Nemo me impune lacessit

No one provokes me with impunity

____________________________________

No Title of Nobility shall be granted by the United States: And no Person holding any Office of Profit or Trust under them, shall, without the Consent of the Congress, accept of any present, Emolument, Office, or Title, of any kind whatever, from any King, Prince, or foreign State.

Article 1, Section 9, Constitution of the United States

If this is the law of the land...why in a republic (little r) and as republicans, do we allow mere POLITICIANS to the right to use a "title of office" for the rest of their lives as if it were de facto a patent of nobility. Because, as republicans, this should NOT be the case...just saying...

The Vail Spot's Amazon Store

Chris Muir's Day by Day

Friday, November 12, 2010

Moon Landing Denier Gets A Reward

Here's video of retired Astronaut Buzz Aldrin, the 2nd man to walk on the moon being confronted by an asshat named Bart Sibrel who calls him a "coward, a liar and a thief."  It's great stuff.



Here's a longer video of the same thing...which show's Mr. Sibrel as a genuine asshat who deserves more than just getting clocked, Buzz should have beaten the crap out of him!



My father Dr. Edwin G. Vail, Ph.D., USAF (ret) was a "rocket scientist" in the 50's and 60's.  He was part of the team the developed the first partial pressure suits and then went on to make the first full pressure suits that were then, with slight modifications used by NASA.  There are two near life-size photographs of him in the "space suit room" of the National Air and Space Museum of the Smithsonian Institute in Washington, DC.

In the mid 1960's where we lived many of the kids parents I went to school with were working in space related industries.  But, because most of that work was highly classified, we didn't know what they were doing, myself included.  A common question that fell out of favour was "what does your daddy do?"  because the answer  most often was "I don't know, he can't tell us."  As a reward, after the first moon landings, NASA sent the Apollo astronauts around to the various companies to meet the workers, but more importantly, to be seen by the families at company picnics and such.

At one point, I had personally autographed pictures of all the Mercury, Gemini and Apollo astronauts.  Unfortunately, they disappeared in marital break up...big sigh...

My father maintained to his dying day that by going straight to the moon instead of building a permanent space station in a geosyncrinous orbit (approx 28k miles up) that we made a huge mistake.  His point was that by failing to take the smaller steps, we lost the chance to begin colonization and exploitation of the Moon and asteriod belt for the forseable future.  Events of the past 40 years have proven him right.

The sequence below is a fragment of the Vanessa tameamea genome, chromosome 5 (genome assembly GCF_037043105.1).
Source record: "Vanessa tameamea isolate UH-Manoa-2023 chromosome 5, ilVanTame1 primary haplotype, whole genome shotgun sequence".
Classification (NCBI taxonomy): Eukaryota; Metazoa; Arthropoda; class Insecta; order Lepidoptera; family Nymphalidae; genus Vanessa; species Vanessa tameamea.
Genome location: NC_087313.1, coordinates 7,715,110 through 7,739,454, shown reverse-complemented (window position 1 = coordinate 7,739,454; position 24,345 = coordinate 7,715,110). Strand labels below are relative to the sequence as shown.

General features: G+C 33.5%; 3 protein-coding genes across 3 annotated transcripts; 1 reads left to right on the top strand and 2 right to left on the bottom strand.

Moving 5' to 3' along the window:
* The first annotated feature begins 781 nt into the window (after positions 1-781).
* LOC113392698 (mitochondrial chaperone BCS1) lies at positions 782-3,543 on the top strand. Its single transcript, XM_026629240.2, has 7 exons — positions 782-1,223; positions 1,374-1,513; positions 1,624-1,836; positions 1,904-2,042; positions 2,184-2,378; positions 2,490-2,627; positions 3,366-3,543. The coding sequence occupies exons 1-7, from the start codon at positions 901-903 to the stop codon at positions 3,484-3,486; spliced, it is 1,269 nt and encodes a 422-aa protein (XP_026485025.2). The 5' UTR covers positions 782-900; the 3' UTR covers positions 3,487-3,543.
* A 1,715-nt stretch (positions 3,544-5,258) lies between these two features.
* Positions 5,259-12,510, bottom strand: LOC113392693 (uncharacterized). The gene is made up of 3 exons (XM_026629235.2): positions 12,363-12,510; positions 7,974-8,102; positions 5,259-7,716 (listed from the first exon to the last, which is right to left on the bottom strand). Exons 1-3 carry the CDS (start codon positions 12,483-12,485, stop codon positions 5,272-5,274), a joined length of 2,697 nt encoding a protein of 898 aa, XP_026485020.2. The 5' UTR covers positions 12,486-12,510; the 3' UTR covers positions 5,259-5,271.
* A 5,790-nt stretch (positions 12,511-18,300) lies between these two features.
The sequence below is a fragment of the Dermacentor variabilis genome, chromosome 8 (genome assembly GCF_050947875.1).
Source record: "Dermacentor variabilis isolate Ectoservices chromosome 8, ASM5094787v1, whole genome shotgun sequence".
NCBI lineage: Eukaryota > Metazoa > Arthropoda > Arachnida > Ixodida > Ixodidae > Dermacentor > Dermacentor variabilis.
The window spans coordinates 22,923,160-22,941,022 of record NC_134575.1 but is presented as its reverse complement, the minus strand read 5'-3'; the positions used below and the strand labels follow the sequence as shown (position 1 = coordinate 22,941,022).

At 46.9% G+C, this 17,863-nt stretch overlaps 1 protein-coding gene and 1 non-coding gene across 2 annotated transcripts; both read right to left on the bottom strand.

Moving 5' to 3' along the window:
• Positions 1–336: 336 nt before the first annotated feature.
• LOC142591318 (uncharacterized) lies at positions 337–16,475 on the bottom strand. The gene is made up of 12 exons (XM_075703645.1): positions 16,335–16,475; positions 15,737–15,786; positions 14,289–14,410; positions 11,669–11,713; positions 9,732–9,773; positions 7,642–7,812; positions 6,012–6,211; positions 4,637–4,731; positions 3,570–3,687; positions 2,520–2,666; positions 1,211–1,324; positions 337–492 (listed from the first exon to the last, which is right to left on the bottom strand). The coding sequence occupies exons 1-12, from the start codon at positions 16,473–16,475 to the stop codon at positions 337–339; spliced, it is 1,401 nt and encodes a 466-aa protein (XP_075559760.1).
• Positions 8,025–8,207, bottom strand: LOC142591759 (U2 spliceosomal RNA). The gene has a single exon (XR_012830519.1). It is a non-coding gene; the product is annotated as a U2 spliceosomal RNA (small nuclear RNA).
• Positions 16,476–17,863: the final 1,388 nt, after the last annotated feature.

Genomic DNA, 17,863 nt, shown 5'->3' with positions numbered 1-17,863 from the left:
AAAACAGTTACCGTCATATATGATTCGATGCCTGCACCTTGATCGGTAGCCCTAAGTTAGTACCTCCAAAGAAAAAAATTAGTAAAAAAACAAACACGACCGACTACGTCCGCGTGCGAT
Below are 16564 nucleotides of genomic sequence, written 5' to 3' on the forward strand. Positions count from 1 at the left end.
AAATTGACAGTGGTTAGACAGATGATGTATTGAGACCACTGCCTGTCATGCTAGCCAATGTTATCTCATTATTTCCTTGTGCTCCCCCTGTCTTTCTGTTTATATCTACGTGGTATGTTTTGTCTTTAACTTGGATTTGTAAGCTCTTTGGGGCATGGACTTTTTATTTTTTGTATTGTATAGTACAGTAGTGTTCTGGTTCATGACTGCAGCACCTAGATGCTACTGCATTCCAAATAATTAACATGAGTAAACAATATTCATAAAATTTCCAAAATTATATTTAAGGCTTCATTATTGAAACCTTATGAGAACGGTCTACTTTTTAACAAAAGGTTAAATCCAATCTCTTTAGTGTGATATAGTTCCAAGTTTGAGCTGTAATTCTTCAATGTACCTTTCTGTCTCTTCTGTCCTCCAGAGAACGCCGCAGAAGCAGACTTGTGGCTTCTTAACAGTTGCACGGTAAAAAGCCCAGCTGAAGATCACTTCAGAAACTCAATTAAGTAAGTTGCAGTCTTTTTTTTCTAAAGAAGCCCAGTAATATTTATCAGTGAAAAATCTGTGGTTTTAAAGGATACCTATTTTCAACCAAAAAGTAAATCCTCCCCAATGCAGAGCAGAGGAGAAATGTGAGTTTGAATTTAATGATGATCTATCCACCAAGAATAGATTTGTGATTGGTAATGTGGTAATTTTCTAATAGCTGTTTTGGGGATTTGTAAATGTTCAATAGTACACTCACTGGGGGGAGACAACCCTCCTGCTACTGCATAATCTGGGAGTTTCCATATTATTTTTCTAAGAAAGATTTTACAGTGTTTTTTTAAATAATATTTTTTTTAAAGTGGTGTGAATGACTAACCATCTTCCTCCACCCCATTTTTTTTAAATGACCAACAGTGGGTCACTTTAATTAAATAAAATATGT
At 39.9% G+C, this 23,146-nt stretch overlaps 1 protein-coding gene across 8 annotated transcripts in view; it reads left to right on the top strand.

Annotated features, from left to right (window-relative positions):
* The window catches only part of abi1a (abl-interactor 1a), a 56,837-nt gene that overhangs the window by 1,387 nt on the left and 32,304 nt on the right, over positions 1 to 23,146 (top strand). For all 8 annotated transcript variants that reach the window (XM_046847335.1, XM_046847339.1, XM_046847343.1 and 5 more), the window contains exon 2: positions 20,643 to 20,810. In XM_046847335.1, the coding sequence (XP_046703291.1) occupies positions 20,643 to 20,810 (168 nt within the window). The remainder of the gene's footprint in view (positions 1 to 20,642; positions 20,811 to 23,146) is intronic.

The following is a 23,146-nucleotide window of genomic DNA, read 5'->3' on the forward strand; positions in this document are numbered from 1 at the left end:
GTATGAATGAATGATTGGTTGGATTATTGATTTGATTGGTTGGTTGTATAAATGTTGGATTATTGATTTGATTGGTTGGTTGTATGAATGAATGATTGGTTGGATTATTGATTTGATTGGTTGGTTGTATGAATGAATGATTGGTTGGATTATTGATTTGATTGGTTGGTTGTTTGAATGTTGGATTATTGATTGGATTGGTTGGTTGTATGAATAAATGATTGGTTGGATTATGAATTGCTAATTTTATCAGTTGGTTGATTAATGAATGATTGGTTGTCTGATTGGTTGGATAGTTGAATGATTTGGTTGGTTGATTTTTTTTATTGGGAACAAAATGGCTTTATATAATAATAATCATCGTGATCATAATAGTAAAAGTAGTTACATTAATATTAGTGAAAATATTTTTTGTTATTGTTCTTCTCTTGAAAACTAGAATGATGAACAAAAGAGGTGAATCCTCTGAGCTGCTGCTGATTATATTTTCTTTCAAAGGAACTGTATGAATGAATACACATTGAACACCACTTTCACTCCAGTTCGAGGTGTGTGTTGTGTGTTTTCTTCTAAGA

His take was that by building a pernament station, with gravity (1/2 a G would have been sufficient) to use as a way point, we missed the ability to build, in space, vehicles that could have been used to travel within the solar system.  Additionally, by maintaining a government monopoly, we strangled any possible benefits that could have been derived from such intra-solar craft. 

It's well past time to remove the hurdles that our government has laid down to discourage civilian space craft.  We must, not only encourage private companies, it's the only way to get off the ground at this point, since NASA has long since stopped being in the "space" business and has become yet another government "jobs" program...

Hat Tip: Instapundit

2 comments:

Anonymous said...

My father maintained to his dying day that by going straight to the moon instead of building a permanent space station in a geosyncrinous orbit (approx 28k miles up) that we made a huge mistake.

He's right, as you'd guess from nearly all the pre-Apollo science fiction on the topic. According to Arthur Kantrowitz, a key player in the development of re-entry technology, going straight to Moon spent a billion dollars more in Texas, so that was the method chosen.

I heard the above from him in a talk at MIT sometime in the late '80s; Wikipedia has this less specific version through Jerry Pournelle:

Arthur Kantrowitz tried to convince Kennedy's people that the best way to the Moon was through development of manned space access, a von Braun manned space station, and on to the Moon in a logical way that left developed space assets. That didn't work, because Johnson's support of the Moon Mission was contingent on spending money in the South: the real objective was the reindustrialization of the South. The Moon mission itself was a stunt.

Rich Vail said...

The "old man" was a huge fan of Jerry P. He bought most of his books...and I've inhereted most of them as well.

It was a stunt, because after the stunt...we left space to the Soviets, who couldn't really afford to make a geo-synch space station a reality. They were only able to afford a low earth orbit vessel...which has led to the cobled together monstrocity we have today...which is still in a relatively low earth orbit.